• Jadyne Bell

Fight Your Friends Review

Jay Bell, a game designer and graphic designer living (for now!) in Lafayette and one of the top Potion Explosion players on I-10, is back with another review! You can reach him on Twitter @TheJayBell or find out more information about him at his design page, Clover Spark.

TLDR: A niche audience is going to love Fight Your Friends. The premise and fight system are really cool, but you might have to dig your heels in a bit to maximize your experience with this one. It’s worth the buy if you’re into battle card games, but it has the potential to be better.

BJ told me in passing that he had a game he just couldn’t seem to enjoy. He described it as a mash-up of comic book characters fighting one another. My face instantly lit up, and I demanded he let me try it out! Here’s my take on Fight Your Friends, designed by Ash Maczko and published by Cold War Inc. The game is set in Carnaval de la Lune, which is basically a mystical fighting ground for various world dwellers. It’s a 2 player head to head fighting game that offers tons of replayability and chaining strategies.


The packaging is vibrant and fits the spooky theme, but the box is a little low in quality. While that’s great for contributing to the generous price point, I recommend reboxing it if you have the means.

What’s nice is the level of detail put into the game cards. The back sides have a textured emboss of spider webbing and the game logo that add a really nice feel when you’re playing.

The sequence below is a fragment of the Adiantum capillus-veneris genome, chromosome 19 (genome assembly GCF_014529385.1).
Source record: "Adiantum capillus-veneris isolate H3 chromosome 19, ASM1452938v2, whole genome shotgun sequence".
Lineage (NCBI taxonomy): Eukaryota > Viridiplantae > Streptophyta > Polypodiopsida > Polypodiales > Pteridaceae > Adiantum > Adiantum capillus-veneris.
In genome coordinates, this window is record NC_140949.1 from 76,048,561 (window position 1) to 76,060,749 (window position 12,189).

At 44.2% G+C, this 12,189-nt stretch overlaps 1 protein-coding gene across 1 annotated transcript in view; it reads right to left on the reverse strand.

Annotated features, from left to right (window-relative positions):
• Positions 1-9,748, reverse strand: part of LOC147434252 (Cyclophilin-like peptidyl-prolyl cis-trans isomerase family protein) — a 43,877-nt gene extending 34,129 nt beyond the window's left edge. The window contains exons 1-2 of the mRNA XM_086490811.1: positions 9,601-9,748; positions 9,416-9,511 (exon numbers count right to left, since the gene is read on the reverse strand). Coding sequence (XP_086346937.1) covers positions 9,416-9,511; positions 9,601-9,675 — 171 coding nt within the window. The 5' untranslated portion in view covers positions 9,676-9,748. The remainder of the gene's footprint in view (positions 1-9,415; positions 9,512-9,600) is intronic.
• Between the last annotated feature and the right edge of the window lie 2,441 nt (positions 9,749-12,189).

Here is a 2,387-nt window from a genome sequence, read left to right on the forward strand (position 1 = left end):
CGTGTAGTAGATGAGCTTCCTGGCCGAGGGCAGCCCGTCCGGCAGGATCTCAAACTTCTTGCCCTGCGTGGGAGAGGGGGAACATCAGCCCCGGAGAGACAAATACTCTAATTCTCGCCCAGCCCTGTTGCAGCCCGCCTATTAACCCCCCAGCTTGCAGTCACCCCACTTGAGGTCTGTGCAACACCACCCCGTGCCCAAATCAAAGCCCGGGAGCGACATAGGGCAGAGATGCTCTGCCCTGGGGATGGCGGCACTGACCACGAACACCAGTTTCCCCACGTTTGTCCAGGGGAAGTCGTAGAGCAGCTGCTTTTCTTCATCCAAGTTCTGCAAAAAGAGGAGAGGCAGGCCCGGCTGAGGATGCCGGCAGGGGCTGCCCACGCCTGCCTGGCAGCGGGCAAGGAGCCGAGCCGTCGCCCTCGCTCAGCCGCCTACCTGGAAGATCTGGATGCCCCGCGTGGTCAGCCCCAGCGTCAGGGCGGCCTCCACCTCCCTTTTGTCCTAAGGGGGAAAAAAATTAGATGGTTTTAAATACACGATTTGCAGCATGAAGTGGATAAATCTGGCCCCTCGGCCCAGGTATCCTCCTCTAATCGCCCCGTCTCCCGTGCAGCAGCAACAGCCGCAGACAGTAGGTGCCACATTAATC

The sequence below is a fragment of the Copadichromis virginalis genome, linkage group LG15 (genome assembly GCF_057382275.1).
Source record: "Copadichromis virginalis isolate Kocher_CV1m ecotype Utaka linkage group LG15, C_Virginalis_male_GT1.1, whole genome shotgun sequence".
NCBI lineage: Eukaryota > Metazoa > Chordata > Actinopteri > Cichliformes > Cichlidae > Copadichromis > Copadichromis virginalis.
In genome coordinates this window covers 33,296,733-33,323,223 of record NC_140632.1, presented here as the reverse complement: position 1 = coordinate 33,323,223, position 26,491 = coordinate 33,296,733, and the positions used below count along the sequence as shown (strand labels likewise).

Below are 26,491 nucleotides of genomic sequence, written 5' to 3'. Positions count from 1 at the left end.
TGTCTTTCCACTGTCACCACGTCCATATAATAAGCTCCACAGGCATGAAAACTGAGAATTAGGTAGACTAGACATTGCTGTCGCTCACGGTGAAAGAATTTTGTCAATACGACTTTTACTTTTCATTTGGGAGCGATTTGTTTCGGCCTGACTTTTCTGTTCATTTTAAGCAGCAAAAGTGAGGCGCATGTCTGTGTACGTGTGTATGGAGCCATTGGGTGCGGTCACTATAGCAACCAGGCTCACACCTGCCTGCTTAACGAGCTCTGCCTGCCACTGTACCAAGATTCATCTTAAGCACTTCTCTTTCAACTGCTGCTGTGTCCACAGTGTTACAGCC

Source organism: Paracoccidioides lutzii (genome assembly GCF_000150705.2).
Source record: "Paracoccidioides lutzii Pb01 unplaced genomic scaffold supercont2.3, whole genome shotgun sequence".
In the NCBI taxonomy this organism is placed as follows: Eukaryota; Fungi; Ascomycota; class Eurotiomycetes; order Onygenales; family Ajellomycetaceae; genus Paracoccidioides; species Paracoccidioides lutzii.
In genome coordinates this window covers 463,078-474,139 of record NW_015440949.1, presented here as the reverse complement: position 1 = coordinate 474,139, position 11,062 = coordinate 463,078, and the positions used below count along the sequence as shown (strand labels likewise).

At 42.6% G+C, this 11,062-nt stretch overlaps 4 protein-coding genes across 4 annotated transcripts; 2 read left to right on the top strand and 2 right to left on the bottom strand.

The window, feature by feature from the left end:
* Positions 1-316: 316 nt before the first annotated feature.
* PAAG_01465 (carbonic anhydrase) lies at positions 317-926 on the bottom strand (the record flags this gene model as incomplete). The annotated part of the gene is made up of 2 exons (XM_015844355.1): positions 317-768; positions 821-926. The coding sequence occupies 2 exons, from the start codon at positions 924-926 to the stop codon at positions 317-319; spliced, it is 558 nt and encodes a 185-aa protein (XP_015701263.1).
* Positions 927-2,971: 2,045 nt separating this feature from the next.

My favorite thing about Fight Your Friends is the fighters themselves. The fighters, or Friends, are characters pulled from different comic series, games, and other creative projects. The art styles of each stay true to their original, but everything still blends in gameplay. What’s more, the creators and illustrators are credited on each card, along with info on where to further explore each character.

As you can see, there’s a ton of diversity in Fight Your Friends. There are powerhouse women, savvy and sinister men, ferocious animals, a personified tomato, awesome aliens, and everything in between. Let me emphasize… the mashup of characters is bananas, in the best way. There are about 60 characters, and a handful of duplicates of the more powerful Friends. Once you get the hang of gameplay, you’ll want to play over and over to try out all of the different Friends’ abilities. And these cards are beautiful to look at. The art doesn’t get old.


Here’s where things fell short for me. I always read a game’s rulebook front to back before playing, and this one is simply not explanatory enough.

The way gameplay works is: you form a team of 10 cards that will play over 4 rounds. Round 1 is solo, round 2 is a duo fight, round 3 pits a trio, and your last 4 Friends form a team in round 4. The only other stipulation is “30 Gold Value” which I’ll talk more about later. The first question I had was, “How do players choose their 10 Friends? Are they drafted? Are they randomly dealt?” The rulebook does not explicitly say.

Ultimately what worked for my playthroughs was forming a draft pool of 32 random Friends and letting players draft their teams of 10 from there. And as of 5 minutes ago, I realized that yes. You should draft them, that way you can control the Gold Value you’re receiving.

The fight system at its core is simple, but well done. Each Friend has 3 stats (Attack, Magic, and Defense). The Defense stat uses a “helmet” for its icon, and truly, it looks like an upside down bucket. Whether intentional or not, a shield would’ve been much simpler. But, stats are compared between the 2 Friends facing off, and best 2 out of 3 for those stats wins. Stat values range from 0 to 9, and are pretty well balanced with card effects, and between Friends. Again, at face value, this fight system is straightforward and sets the stage for great gameplay.